A user’s guide to carless travel to the Colorado ski country | SummitDaily.com

A user’s guide to carless travel to the Colorado ski country

Danny Katz, the founder of the Colorado Public Interest Research Group, speaks at an event launching the organizations new guide on carless travel to the mountains. The launch was held yesterday in Lakewood.
Photo Courtesy of the Colorado Public Interest Research Group |

Car-Free Travel

Daily Access


RTD ski-n-ride (Route N)

Greyhound Bus

Amtrak California Zephyr

Weekend Access


Front Range Ski Bus

Amtrak Winter Park Express

University of Colorado, Boulder Ski Bus Program

DIA Shuttles

Colorado Mountain Express

Fresh Tracks Transportation

Peak 1 Express

Powderhound Transportation

Summit Express

Ride Share Options

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Carpool World

Wayto Go SkiPool Program

Craigslist Rideshare

More information from the guide can be found at CoPIRG.org.

The number of drivers using the Interstate 70 corridor to get to the mountains has seen continual increases, adding to traffic congestion and pollution. The Colorado Public Interest Research Group partnered with Snowriders International to create a guide for people looking to hit the slopes — without having to drive themselves there.

The guide highlights 16 different options to get to resorts across the Western Slope, separating which options have daily routes or just weekend access. Scheduling information for the various programs and their costs are all in one place. Programs include Greyhound Bus routes, the Front Range Ski Bus, the new SnowStang program as well as daily Bustang routes which run all the way to Glenwood Springs.

Additionally, there is shuttle information from the Denver International Airport. The final section of the guide has information on different car-sharing options such as SkiCarpool.org, and which resorts offer carpooling incentives. The full guide can be found on the organization’s website, CoPIRG.org.

The Colorado Public Interest Research Group may continue to update the guide if the program is successful. Many of the programs in the guide are focused on ski travel and may see some changes once the season ends. Its founder, Danny Katz, said that February is the opportune moment for the guide, because it is a busy travel month for the mountains. Last February, 172,000 cars traveled through the Eisenhower Tunnel during President’s Day Weekend.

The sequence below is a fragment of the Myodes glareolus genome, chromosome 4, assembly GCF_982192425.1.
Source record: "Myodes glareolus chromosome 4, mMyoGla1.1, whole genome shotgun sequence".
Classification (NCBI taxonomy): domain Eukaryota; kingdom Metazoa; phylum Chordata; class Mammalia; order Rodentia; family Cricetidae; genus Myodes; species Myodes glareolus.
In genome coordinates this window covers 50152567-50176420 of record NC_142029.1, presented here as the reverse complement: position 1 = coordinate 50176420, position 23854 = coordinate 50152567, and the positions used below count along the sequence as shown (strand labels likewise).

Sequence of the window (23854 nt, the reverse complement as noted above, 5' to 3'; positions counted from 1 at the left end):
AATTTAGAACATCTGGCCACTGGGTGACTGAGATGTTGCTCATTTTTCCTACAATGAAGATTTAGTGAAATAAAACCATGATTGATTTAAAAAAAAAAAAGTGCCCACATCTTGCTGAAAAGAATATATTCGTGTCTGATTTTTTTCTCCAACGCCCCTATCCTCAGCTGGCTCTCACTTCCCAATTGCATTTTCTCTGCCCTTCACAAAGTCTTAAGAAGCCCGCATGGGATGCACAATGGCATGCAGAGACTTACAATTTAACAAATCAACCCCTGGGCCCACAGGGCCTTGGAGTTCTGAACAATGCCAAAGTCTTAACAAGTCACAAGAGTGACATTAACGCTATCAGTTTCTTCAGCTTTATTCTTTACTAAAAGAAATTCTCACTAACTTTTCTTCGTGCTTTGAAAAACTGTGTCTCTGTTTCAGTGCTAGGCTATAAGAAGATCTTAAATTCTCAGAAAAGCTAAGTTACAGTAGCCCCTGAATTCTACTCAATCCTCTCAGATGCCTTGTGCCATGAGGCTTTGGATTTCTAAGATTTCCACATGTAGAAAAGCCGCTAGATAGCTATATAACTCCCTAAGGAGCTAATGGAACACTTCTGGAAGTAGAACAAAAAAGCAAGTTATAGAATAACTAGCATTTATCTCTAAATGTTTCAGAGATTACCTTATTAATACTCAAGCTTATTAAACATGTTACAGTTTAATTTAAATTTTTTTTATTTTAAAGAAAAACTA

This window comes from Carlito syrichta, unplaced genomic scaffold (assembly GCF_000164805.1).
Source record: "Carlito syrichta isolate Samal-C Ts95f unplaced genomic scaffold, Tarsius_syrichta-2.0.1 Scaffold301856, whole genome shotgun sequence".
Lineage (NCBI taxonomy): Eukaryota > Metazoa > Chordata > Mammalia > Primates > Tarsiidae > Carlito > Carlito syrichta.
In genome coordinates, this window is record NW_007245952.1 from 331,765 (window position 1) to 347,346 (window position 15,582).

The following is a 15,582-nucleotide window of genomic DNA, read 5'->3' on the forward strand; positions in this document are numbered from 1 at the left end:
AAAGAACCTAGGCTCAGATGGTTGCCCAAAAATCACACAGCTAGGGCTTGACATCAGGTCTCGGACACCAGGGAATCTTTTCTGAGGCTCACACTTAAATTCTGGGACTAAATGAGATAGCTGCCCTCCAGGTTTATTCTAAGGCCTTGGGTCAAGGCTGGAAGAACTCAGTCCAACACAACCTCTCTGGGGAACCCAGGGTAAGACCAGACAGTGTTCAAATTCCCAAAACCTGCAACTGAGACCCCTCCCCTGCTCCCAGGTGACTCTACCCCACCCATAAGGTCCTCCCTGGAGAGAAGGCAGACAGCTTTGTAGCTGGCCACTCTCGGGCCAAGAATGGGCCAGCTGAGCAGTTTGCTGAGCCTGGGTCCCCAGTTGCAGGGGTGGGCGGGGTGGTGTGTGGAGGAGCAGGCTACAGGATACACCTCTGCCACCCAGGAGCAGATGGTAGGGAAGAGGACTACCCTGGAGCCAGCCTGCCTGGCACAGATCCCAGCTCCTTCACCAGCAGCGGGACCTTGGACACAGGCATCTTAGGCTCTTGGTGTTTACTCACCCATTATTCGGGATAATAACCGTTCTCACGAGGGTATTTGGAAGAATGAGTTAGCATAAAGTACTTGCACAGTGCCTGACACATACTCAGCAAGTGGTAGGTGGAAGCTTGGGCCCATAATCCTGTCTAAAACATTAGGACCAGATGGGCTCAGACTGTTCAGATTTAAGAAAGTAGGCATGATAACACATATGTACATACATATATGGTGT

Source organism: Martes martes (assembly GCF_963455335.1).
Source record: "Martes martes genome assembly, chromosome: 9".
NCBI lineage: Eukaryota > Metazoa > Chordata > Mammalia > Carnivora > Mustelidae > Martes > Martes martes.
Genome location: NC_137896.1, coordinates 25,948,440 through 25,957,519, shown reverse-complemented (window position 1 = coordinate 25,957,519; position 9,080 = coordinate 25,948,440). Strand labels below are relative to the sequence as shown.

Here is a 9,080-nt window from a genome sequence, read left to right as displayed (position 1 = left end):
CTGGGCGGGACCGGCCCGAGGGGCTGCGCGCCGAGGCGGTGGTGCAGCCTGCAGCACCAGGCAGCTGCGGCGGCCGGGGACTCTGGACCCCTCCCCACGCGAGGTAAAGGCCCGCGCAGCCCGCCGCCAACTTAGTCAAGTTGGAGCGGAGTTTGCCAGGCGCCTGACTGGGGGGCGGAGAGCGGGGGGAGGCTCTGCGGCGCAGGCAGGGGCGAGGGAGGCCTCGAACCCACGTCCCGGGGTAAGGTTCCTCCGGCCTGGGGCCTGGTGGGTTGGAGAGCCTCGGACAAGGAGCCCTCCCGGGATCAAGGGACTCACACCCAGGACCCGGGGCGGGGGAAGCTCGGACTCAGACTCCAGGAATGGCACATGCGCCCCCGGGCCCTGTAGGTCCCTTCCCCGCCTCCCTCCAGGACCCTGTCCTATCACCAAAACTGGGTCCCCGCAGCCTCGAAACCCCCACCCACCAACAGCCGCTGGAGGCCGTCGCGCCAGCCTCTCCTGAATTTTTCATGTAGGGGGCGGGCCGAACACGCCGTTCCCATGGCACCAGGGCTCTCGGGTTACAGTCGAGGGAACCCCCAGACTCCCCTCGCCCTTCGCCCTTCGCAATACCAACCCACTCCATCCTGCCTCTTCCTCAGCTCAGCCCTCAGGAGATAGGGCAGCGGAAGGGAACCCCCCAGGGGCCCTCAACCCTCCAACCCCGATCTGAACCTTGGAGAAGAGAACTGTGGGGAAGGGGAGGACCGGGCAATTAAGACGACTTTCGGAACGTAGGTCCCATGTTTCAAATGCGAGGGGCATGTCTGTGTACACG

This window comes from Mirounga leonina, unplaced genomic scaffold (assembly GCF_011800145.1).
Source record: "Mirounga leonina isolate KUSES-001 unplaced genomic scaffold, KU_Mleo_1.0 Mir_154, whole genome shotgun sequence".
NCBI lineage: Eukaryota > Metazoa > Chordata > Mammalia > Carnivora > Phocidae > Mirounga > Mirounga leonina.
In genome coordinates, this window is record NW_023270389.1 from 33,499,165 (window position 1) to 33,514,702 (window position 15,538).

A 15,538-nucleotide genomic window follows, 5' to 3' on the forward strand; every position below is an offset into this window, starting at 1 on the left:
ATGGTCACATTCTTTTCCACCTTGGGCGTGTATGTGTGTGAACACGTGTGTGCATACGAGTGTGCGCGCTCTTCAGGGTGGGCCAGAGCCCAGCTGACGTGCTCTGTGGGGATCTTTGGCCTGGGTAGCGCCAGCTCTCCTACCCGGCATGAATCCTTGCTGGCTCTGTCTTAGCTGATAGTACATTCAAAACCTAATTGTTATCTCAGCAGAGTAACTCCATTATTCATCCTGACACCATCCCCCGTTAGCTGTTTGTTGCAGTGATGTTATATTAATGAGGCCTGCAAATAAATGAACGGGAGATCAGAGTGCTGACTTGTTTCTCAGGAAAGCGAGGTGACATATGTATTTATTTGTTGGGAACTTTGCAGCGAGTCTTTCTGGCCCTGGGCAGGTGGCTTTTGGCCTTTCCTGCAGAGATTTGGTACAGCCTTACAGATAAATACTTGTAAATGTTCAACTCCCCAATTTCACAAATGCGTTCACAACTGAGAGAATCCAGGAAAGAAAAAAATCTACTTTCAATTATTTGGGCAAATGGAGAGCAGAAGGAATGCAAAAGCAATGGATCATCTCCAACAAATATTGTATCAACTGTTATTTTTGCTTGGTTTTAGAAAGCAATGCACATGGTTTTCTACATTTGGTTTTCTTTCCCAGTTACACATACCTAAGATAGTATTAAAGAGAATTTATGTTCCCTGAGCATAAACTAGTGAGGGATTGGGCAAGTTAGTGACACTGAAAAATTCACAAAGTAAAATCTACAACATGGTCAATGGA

“It’s silly to not use what we have, so we start from that position,” Katz said. “We’re glad that the options have grown, but we also want to highlight that this is not enough.”

Katz is hoping that this guide will be a starting point for bringing attention to successful programs and possibly sparking interest in more transportation options. He said that some of the programs are not affordable for everyone. The guide is also meant to highlight both the demand and popularity of alternative means of transportation. Amtrak’s Winter Park Express train, which was rebooted in January this year, has continuously sold out.

Lucie Coleman, a spokesperson with Snowriders International, said that while driving in a personal car used to be the most convenient way of getting to the mountains, it is quickly becoming outdated.

“As outdoor recreation enthusiasts, we want to see a flexible and modern transportation system that gets us where we need to go without harming the natural places that we love,” Coleman said. “The options in this guide show how far Denver has come toward making carless skiing a viable option.”

Snowriders is based out of Denver and works nationally with mountain regions to help protect the environment. Coleman said that transportation has recently become a focus point for the organization.

Both organizations pushed that alternative transportation options help to lessen traffic on I-70, which can also make the roads safer. If there are more transportation options, it can decrease the likelihood of someone traveling with a car not equipped for snowy weather. It can also mean fewer cars in local resort towns.

“It’s a lot easier to accept a busload of people who can be dropped off right at the slopes or downtown at your transit center than it is a bunch of cars driving around your streets trying to find parking,” Katz said.

Katz has long been an advocate of trying to push funding into transportation projects. Last October the Colorado Public Interest Research Group released a study on public transit needs throughout Colorado. The study found that statewide more than $1 billion needs to be invested annually in order to meet the needs of bikers, pedestrians and local transit riders. At least $50 million of that amount is needed for the I-70 corridor.

“When you think about it there’s really only two or three roads that lead from Denver up to the mountains and most of us are only going to a handful of places, but yet we’re all piling into personal vehicles and getting up there,” Katz said. “We just need to have a more efficient way to get up there.”

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